Perhaps the best thing that can be said of the $1.1 trillion tax and spending plan passed by Congress and signed into law by President Barack Obama late last week was that it avoided a government shutdown and brought a measure of sanity and predictability to the federal budgetary process. The government is funded through the end of September of next year, and there's something to be said for that much certainty given recent history.
The rest of it was a bipartisan compromise and reflected the give and take that such an agreement implies. There are a lot of tax cuts (in the order of $700 billion), some good, some distinctly bad, and there are important initiatives funded including, close to home, a big boost for the Bethesda-based National Institutes of Health. The legislation is also notable for what it doesn't do — it doesn't restrict federal funding to Planned Parenthood, halt Syrian immigration, hamstring the EPA, repeal Obamacare or contain many of the other damaging policy riders that extremists in Congress sought.
Most Americans likely took little notice of the measure — and given that it's 2,000 pages long, its safe to say its contents, released publicly less than one week ago, are fully understood by a modest number of folks both inside or outside the beltway. A New York Times account of how lobbyists asserted considerable late-hour influence to win tax breaks for the hotel, restaurant and gambling industries as well as big Wall Street investors is sadly less than shocking. And you didn't hear much bragging out of Congress over the weekend either, which is usually a sign of a genuine bipartisan compromise (or at least a strong desire to leave town for the holiday break).
But there was one group that has mustered strong feelings about the omnibus measure — Republican conservatives who are particularly incensed that House Speaker Paul Ryan was willing to go along with the deal. More than one right-wing media outlet has termed his actions a "betrayal," which, not coincidentally, is exactly the word used to describe the spending bill by tea partiers Sens. Ted Cruz and Jeff Sessions, who seldom view bipartisan compromise through any different prism.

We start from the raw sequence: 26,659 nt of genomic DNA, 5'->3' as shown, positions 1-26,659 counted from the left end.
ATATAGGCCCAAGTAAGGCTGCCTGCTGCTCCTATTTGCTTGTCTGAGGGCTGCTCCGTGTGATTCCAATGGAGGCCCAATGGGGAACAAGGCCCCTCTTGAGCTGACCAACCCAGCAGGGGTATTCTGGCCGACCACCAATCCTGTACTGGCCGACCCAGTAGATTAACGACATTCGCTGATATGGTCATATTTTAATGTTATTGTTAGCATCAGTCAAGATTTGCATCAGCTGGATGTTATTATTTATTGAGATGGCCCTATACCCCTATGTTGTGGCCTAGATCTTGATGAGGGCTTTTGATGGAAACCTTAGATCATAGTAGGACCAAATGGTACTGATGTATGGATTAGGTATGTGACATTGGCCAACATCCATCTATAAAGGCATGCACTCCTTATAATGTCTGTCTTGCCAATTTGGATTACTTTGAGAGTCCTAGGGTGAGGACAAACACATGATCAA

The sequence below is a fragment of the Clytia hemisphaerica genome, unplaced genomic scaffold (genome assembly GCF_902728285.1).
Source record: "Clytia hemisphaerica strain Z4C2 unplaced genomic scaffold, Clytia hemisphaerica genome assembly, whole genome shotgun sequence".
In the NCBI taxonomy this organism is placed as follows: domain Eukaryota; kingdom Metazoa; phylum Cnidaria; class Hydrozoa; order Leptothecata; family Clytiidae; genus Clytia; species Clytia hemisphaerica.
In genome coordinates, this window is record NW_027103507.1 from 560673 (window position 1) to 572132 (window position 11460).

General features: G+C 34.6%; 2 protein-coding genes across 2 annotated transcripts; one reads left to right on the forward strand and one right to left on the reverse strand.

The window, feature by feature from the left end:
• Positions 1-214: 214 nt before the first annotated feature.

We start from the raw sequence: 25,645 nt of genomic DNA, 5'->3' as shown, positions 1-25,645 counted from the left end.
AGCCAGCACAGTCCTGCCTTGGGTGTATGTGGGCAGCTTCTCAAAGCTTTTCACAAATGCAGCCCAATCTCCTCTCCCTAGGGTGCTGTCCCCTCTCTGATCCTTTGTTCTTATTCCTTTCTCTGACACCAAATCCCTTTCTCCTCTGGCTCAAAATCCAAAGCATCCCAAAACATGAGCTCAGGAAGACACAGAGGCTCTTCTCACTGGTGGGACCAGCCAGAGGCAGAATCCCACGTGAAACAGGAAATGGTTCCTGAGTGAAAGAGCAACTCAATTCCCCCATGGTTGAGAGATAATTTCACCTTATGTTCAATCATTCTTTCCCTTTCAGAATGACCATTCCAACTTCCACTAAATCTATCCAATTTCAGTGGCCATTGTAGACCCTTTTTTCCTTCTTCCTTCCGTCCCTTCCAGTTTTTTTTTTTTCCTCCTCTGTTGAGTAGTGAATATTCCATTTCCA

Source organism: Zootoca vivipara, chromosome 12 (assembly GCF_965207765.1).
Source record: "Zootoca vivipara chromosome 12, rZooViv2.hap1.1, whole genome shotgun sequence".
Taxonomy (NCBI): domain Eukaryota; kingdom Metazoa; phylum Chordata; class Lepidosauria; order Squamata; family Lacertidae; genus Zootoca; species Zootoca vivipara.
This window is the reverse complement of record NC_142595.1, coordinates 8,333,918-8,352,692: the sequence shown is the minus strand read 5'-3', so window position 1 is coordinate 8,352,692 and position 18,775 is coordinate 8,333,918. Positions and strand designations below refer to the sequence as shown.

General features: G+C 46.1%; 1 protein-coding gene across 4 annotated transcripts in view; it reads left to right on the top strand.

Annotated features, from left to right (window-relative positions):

Granted, genuine fiscal conservatives should be unhappy. There's nothing in the legislation that is going to reduce the deficit and, in fact, it's going to have exactly the opposite effect, particularly because of the special-interest tax cuts. But much of the ire isn't on the deficit-expanding tax cuts, it's directed at the hot-button social issues like refugee policy and especially Speaker Ryan's failure to go to the mat — meaning, presumably, he didn't force Washington into that red-alert, game of chicken, no-holds-barred hostage-taking showdown that the right-wing expects to accomplish who knows what.
Predictably, this has already spurred a movement to remove Mr. Ryan from his post. Whether it will take hold or not, it's far too early to tell. But the ferocity of the response and the willingness of tea party factions to turn so quickly on Mr. Ryan underscores how ungovernable and fractious the GOP has become with or without Donald Trump as the frontrunner in the presidential primary race. Surely, there are many in the party who see the long game Mr. Ryan does — that his budgetary goals (and presumably those of his fellow conservatives) are more likely achieved with a Republican president, something a government shutdown makes less likely.
Of course, it might also suggest complacency among Democrats and progressives. That Congress has approved U.S. oil exports through the budget deal is something that should have caused alarm bells on that side of the aisle. While unlikely to have a big immediate impact, the lifting of the four-decade-long ban is eventually going to increase domestic oil production and worldwide consumption, a setback for efforts to curb climate change. Such a decision is momentous enough to merit its own debate, not be buried in an omnibus bill. There are many other such questionable provisions, from restrictions on the Internal Revenue Service and Securities and Exchange Commission to cybersecurity language that gives government greater access to consumer data.
This stealthy way of legislating has become something of a trend, and it is surely not the way the federal government is supposed to work — but you won't hear much public outrage about that either. Perhaps Americans just don't have the attention span to dive into matters this complex, only for the angriest among us to muster knee-jerk outrage to hot-button issues like Syrian immigration when social media calls on us to do so.